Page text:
The very notion of a director’s first feature is at the core of cinematic modernity, because the first director whose first feature is is synonymous with both his artistic acclaim and a revolution in the art form is Orson Welles, with “Citizen Kane.” Among succeeding generations of innovators, there are many varieties of first features; some, like Welles’s, set the groove that would be deepened and extended, while others made feints and false starts as if getting something out of their system (or even just getting some practice) before finding their style or voice. Film at Lincoln Center’s fascinating new series devoted to first features, “This Is Cinema Now: 21st Century Debuts,” which begins on Friday, offers some of both—but doesn’t quite live up to the lofty promise of its title. The programming of the series reflects two odd tendencies—one toward a consensus of art-house repertory, whether prize winners or festival favorites, and the other toward the narrowly formalist. (It’s also nonfiction-averse.) My own favorite first features of the twenty-first century are teeming and inventive, joyfully cinematic and thrillingly audacious in their frank confrontations with personal demons and the cruelties of politics, family conflicts, and the blunderings of history. Some of them are hard to find, such as Mahamat-Saleh Haroun’s “Abouna,” Sara Fattahi’s “Coma,” Matías Piñeiro’s “A Stolen Man,” Oliver Laxe’s “You All Are Captains,” Sophie Letourneur’s “Les Coquillettes,” Khalik Allah’s “Field Niggas,” and Antonin Peretjatko’s “La Fille du 14 juillet.” Fortunately, many others are available to stream. Here are five of them.
“An Oversimplification of Her Beauty”
Terence Nance’s first feature was widely misunderstood and underappreciated at the time of its release, in 2013. A multi-layered, intricately nested, self-commenting blend of live action and animation, the film forged a new mode of personal cinema, relying on second-person address for first-person revelation. Nance’s subsequent work—including the short “Swimming in Your Skin Again” and, above all, his teeming and polyphonic HBO series, “Random Acts of Flyness”—has continued to reveal, and has extended, his visionary reimagination of cinematic subjectivity. In his first feature, he was siphoning off only a trickle of his stream of artistic consciousness, which flows mightily with the currents of history, politics, the multiplicity of identity, and an awareness of the ways in which identity is reduced and abused by the prevailing powers.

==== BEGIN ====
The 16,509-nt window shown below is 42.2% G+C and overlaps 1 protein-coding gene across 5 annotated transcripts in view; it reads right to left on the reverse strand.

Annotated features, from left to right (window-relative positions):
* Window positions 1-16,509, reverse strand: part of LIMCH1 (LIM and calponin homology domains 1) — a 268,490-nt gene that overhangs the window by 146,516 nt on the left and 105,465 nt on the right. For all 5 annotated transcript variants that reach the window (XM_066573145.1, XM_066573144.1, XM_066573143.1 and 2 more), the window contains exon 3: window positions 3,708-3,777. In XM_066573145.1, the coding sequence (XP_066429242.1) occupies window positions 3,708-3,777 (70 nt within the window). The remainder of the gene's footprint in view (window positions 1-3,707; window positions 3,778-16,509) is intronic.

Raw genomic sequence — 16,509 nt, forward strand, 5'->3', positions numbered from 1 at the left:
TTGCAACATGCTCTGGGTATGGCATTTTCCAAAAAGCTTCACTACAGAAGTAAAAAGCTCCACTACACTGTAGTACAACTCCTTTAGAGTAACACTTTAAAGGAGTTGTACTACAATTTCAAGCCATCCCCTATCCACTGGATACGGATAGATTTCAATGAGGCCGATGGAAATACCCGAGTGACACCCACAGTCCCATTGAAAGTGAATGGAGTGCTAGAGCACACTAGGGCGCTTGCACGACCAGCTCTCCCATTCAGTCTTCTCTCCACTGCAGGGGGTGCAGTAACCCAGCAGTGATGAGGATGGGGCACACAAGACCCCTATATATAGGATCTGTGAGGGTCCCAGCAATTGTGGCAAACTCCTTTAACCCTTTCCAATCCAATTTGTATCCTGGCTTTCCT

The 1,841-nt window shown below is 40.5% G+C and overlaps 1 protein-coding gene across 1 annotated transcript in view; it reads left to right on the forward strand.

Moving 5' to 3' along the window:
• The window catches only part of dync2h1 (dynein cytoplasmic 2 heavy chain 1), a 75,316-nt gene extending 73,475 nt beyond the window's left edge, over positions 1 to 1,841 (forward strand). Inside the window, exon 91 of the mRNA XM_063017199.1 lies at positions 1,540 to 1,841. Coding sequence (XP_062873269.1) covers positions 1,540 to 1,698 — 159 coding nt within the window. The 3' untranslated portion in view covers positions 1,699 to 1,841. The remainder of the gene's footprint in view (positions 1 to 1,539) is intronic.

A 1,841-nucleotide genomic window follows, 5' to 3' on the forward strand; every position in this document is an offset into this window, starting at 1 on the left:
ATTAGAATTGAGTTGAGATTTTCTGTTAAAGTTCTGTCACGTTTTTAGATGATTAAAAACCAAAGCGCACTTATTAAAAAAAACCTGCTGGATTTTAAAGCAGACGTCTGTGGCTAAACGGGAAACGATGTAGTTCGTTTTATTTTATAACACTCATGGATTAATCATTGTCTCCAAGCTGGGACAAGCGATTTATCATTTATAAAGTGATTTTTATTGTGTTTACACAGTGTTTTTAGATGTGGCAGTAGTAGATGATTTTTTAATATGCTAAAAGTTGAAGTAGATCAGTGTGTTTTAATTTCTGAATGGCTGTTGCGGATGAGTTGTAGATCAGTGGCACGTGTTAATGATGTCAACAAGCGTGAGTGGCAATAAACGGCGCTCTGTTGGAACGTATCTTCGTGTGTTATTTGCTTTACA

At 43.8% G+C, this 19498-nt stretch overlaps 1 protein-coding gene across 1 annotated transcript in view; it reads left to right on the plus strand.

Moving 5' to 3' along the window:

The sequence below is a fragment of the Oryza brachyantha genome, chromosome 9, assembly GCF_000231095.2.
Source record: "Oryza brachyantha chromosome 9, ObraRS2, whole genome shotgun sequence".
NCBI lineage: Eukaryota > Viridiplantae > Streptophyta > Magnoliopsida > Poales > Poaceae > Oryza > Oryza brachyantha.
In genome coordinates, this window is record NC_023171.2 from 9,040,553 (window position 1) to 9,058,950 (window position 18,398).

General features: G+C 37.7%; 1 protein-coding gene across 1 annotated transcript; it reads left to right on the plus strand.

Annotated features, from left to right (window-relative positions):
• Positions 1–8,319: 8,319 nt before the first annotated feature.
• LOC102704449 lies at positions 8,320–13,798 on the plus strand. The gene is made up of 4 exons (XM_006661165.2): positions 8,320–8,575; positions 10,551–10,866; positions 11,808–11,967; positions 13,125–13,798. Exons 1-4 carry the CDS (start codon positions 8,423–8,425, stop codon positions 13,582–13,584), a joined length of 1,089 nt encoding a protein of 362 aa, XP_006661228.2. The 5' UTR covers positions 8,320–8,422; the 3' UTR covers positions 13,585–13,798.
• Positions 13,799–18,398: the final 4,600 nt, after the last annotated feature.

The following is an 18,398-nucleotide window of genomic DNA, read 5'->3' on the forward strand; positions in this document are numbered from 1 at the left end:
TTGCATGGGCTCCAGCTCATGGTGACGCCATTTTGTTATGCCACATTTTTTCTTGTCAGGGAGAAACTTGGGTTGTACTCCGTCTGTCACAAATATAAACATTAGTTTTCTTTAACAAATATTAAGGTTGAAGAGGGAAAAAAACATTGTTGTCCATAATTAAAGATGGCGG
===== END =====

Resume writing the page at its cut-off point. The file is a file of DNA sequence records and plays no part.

Stream “An Oversimplification of Her Beauty” on Vudu and iTunes.
“Butter on the Latch”
Along with Nance, Josephine Decker has made the most extreme reinventions of recent cinema. With the cinematographer Ashley Connor, Decker reconfigures such fundamental concepts as framing and focus in order to recover the primal intensity and emotional complexity of even familiar and straightforward stories. Her approach to performance and dialogue, and her emphasis on the scenes and situations from which a story is composed, are no less original—as they were in her very first feature, from 2013, which tells the story of two young women in Brooklyn who flee the tense urban center for a “Balkan camp,” a rustic workshop of the performing arts, deep in the wilds of California, where the ecstatic fusion of nature and culture give rise to sexual rivalry and inner turmoil.
Stream “Butter on the Latch” on Kanopy, Amazon Prime, and iTunes.